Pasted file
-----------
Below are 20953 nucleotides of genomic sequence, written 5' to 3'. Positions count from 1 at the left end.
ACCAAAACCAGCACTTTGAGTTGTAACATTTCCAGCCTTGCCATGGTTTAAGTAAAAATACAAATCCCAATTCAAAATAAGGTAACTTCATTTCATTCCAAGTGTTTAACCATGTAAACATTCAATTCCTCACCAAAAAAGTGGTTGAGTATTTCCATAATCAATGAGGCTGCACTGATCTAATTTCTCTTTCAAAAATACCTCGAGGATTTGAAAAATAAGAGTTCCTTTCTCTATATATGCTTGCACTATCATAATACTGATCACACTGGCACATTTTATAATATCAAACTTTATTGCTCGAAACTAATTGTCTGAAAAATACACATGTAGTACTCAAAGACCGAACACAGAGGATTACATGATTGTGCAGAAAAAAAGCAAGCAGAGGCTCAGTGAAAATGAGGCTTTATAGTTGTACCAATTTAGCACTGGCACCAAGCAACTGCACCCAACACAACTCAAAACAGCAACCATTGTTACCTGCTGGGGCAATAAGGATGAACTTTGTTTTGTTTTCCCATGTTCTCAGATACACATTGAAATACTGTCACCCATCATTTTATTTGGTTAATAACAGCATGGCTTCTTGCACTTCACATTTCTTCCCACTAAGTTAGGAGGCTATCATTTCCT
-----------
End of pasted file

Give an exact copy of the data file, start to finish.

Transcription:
Below are 20953 nucleotides of genomic sequence, written 5' to 3'. Positions count from 1 at the left end.
ACCAAAACCAGCACTTTGAGTTGTAACATTTCCAGCCTTGCCATGGTTTAAGTAAAAATACAAATCCCAATTCAAAATAAGGTAACTTCATTTCATTCCAAGTGTTTAACCATGTAAACATTCAATTCCTCACCAAAAAAGTGGTTGAGTATTTCCATAATCAATGAGGCTGCACTGATCTAATTTCTCTTTCAAAAATACCTCGAGGATTTGAAAAATAAGAGTTCCTTTCTCTATATATGCTTGCACTATCATAATACTGATCACACTGGCACATTTTATAATATCAAACTTTATTGCTCGAAACTAATTGTCTGAAAAATACACATGTAGTACTCAAAGACCGAACACAGAGGATTACATGATTGTGCAGAAAAAAAGCAAGCAGAGGCTCAGTGAAAATGAGGCTTTATAGTTGTACCAATTTAGCACTGGCACCAAGCAACTGCACCCAACACAACTCAAAACAGCAACCATTGTTACCTGCTGGGGCAATAAGGATGAACTTTGTTTTGTTTTCCCATGTTCTCAGATACACATTGAAATACTGTCACCCATCATTTTATTTGGTTAATAACAGCATGGCTTCTTGCACTTCACATTTCTTCCCACTAAGTTAGGAGGCTATCATTTCCT